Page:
I was chatting with three of my oldest girlfriends last weekend about what to register for when having a baby. These are a group of friends who have been by my side through it all, there is no BS, no drama, just four loyal girlfriends that came together through the unique sport of synchronized swimming years ago when we were just kids. Three out of the four of us have kiddos and the fourth is expecting in the new year! The new mama-to-be wanted our opinions of the “must have” items for the new baby.
Despite the negative experiences my boy’s faced when they were babies along with the difficulties I had getting pregnant, I still LOVE all things baby! I was so excited to look at her baby registry. As we started discussing the must-have items, my two other friends with kids made general comments such as, “you cannot survive the first three months without X, Y & Z”. I would just laugh and say “well I didn’t need any of that stuff haha”; I didn’t need that stuff because my babies were critically ill and in the NICU at Sick Kids.
I find that anytime I try to make a funny joke or comment on MY experience of being in the hospital, most people respond by saying things like, but…. “everything‘s OK now”, but... “you got through it”, but... “it’s over”, but…”look at your boys now”. I know these comments come with good intentions when they find the conversation uncomfortable but I find comments like this to be upsetting rather than encouraging as they minimize my lived experience.
Without being offensive to my girlfriends, I know that I am super sensitive and aware of the “but” comments. I love them and am super happy that my friends have healthy babies and cannot wait to meet the new member of our crew but looking at a baby register and talking about what is needed for the first 3 months still brings up sadness. I think as a society, we need to recognize that everyone deals with trauma differently and there shouldn’t be a timeline on your healing. Things may trigger you YEARS later and it’s normal AND okay that triggers bring you right back to the trauma.
When people find out about my kids’ stories, another common response is to tell me about another kid they knew who was sick. People would respond by saying things like, “well, my sister’s husband’s cousin’s kid has cancer and they are being treated at Sick Kids and it’s really bad”. These responses would (and still do) infuriate me! I know that many people experience hardship but it’s not a competition, we have to be supportive and understanding of all circumstances.
The crazy thing is that one day I found myself responding to someone making a generalized comment about a kid and family I didn’t even know! WTF, I know exactly how it feels to be on the receiving end and I still responded this way! I was shocked when I caught myself. I KNEW BETTER! It made me realize how we all want to find a solution or give hope to an uncomfortable situation instead of just acknowledging the feelings and sitting with the discomfort of the situation.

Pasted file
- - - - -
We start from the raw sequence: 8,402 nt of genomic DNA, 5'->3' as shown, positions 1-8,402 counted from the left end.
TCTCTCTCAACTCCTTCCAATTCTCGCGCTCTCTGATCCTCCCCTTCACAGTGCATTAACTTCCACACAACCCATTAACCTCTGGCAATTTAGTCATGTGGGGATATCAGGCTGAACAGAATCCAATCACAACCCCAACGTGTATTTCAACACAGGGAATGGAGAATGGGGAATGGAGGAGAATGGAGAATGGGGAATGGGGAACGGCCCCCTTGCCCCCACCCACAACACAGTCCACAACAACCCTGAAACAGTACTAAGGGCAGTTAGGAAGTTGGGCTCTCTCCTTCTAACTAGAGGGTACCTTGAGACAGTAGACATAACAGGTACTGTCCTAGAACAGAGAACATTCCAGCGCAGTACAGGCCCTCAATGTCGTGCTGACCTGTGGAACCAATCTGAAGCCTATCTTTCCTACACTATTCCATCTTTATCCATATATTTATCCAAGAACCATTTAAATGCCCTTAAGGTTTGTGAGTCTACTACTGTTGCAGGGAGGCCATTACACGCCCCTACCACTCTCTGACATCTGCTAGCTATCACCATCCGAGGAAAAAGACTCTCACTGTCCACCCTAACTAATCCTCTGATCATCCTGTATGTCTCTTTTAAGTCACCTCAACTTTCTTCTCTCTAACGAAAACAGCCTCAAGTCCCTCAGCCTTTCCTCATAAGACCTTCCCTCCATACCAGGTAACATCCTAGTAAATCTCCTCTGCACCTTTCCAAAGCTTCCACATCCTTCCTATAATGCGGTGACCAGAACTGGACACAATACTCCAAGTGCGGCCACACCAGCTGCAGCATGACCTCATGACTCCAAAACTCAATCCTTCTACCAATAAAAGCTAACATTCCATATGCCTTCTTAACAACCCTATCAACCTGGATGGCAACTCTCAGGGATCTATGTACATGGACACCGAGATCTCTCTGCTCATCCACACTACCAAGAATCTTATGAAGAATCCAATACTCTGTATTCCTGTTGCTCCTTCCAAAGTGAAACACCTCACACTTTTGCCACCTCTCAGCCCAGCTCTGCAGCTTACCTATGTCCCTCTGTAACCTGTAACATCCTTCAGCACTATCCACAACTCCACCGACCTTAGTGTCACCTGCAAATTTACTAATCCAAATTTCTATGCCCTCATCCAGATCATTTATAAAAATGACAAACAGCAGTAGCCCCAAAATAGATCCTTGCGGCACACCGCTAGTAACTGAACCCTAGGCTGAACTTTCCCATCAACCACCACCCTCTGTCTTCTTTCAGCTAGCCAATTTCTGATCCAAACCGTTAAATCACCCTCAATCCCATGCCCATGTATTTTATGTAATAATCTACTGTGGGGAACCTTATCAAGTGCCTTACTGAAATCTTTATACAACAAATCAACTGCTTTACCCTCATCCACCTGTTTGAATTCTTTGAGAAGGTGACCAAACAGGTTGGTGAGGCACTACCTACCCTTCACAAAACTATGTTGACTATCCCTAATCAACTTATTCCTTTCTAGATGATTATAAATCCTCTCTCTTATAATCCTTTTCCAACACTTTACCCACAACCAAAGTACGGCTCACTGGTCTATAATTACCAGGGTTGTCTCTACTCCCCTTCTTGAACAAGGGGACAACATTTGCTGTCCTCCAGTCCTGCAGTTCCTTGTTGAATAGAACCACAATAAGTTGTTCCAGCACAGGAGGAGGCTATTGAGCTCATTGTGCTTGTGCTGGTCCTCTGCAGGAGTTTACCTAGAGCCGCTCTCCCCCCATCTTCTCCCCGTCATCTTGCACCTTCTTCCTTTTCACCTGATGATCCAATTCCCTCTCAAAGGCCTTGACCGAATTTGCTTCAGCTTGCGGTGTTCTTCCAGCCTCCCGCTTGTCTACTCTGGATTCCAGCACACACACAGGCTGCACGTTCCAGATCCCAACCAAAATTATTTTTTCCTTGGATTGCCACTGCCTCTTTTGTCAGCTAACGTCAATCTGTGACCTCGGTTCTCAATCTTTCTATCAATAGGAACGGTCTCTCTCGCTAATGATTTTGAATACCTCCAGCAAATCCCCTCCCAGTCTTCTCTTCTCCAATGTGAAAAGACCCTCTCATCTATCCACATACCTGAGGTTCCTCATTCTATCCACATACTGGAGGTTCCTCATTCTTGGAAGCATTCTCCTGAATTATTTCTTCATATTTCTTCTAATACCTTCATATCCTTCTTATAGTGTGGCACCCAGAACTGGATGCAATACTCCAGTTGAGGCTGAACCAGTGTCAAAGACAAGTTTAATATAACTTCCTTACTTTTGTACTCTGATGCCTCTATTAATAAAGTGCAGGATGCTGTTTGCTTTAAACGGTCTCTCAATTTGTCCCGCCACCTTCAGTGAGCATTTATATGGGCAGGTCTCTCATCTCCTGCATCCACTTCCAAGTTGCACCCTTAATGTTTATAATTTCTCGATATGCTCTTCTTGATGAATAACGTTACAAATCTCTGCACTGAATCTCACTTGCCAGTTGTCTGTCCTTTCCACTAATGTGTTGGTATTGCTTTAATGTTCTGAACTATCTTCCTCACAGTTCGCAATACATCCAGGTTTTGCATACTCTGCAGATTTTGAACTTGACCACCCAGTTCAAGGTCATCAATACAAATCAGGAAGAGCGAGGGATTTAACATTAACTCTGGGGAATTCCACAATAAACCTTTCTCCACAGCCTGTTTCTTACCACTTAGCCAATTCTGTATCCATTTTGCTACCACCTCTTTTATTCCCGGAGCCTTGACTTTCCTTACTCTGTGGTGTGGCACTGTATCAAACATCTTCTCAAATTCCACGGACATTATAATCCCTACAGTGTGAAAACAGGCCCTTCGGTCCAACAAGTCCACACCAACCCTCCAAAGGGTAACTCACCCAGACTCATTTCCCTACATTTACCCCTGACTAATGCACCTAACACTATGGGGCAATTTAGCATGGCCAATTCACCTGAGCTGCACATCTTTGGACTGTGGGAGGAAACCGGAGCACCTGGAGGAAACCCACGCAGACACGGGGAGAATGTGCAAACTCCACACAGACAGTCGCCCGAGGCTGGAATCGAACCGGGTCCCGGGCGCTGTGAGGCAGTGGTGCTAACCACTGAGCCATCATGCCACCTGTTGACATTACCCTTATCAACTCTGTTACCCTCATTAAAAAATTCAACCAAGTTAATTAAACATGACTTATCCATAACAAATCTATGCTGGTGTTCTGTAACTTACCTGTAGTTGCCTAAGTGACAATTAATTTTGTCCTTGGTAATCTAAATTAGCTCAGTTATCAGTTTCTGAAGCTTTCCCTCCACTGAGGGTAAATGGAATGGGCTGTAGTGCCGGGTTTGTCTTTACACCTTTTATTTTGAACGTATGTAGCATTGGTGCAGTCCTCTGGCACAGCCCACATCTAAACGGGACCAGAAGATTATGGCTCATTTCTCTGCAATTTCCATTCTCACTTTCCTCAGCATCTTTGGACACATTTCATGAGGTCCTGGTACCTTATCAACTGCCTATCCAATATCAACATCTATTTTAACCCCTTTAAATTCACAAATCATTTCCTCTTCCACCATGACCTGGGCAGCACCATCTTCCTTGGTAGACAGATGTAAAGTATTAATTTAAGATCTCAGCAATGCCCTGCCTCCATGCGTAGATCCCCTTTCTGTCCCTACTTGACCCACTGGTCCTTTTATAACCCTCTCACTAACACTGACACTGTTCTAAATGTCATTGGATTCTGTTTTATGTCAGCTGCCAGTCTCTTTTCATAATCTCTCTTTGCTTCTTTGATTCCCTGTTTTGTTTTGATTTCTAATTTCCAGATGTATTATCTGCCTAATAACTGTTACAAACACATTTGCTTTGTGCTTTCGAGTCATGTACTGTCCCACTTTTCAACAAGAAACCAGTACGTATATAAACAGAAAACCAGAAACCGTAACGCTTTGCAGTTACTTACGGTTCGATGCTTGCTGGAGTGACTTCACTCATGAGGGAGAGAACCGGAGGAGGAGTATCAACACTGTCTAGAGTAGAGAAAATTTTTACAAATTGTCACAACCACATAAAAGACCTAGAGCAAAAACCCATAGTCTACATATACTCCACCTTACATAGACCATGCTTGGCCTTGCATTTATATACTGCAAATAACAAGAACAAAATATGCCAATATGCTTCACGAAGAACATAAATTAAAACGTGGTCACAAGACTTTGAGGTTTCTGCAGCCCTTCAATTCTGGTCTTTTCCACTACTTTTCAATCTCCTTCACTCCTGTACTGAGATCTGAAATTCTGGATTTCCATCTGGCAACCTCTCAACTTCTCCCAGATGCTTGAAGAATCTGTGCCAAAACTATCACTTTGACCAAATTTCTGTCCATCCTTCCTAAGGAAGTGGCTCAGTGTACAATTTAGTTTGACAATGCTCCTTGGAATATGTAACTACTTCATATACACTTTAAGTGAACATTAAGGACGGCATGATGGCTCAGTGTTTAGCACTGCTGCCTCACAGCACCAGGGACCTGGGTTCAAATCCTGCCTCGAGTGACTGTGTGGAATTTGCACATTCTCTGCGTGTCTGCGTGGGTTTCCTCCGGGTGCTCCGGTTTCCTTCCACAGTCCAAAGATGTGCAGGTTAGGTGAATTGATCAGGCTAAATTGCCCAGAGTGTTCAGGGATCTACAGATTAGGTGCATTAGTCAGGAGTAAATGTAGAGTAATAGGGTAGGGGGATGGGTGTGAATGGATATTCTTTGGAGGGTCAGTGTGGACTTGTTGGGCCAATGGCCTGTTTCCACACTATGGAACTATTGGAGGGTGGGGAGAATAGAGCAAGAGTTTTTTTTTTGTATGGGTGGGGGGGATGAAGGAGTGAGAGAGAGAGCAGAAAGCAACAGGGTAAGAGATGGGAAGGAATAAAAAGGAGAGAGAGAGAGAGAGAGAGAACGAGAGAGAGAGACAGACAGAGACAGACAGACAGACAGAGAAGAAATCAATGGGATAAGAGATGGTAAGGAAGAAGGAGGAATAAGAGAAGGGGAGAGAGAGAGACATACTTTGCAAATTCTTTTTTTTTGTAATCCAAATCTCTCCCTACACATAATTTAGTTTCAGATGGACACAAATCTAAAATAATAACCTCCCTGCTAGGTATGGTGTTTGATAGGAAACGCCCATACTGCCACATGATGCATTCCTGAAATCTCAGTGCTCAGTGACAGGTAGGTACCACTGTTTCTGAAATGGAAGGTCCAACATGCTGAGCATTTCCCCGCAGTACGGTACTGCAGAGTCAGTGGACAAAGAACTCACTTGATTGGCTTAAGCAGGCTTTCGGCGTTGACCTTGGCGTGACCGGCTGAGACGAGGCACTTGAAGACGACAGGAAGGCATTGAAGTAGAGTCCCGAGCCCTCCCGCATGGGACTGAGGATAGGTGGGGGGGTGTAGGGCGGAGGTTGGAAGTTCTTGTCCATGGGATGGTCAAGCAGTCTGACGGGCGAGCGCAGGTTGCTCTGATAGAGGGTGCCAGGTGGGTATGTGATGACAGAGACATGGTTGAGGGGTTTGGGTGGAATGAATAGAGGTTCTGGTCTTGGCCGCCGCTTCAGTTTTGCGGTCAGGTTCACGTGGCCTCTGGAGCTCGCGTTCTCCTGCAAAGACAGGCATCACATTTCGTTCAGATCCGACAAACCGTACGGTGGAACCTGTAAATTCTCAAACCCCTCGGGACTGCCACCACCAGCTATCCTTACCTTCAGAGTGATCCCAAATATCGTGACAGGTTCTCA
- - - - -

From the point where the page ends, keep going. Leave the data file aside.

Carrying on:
I always wondered why people didn’t respond by saying things like: “I’m so sorry that was your experience”; “That is unfair and shitty”; “This was not your fault and you, your boys and family didn’t deserve this”; “It’s okay to still be angry and sad about your experience even though your kids are older”; “I’m so glad to see your boys doing well; how have you been coping?” These types of comments were seldomly said and yet it's what I really needed to hear, especially in the thick of it. I conscientiously try to provide these kinds of supportive comments to people in my life but clearly it’s not always a natural response. Why?
I recognized all that I had to be grateful for but I was still angry and had so much built up rage. I started listening to A LOT of audio books during my walks. I gravitated towards books by women explaining what it means to be a woman and a mother in today's world along with the accompanying endless expectations. I really related to Rachel’s Hollis books, Girl Wash Your Face and Girl Stop Apologizing. I am also a huge fan of Brene Brown’s work and Glennon Doyle’s book Untamed. All these books pointed out the same main messages that I was getting from our society. The main ones being: always be grateful, mothers are selfless and love being moms and women never show anger. These books helped me realize that even after giving birth we are still just humans and being a mom doesn’t give you angel wings or some crazy superpowers that everyone talks about. It does however, distort your body LOL! But seriously, listening to these authors made me realize that I myself, and society as a whole has to be kinder to ourselves; it’s impossible to be perfect at everything….
My experience really left me wondering why does our society always rush to try and give advice to make things better? Why is listening to feelings so uncomfortable? Why isn't there room for anger to sit beside gratitude? For me, when people acknowledge(d) the crap in a situation, I felt heard and my experiences felt validated. I continue to work on listening and supporting the experiences of others without trying to problem solve or draw comparisons. I’m not perfect and sometimes, I find myself sliding back into comfortable territory of glossing over feelings to offer solutions or “reminders”. But I stick with it, and I challenge you to reflect on how you respond to other people’s emotional situations and spend some time acknowledging the experience of others - you may be the first one to do it!
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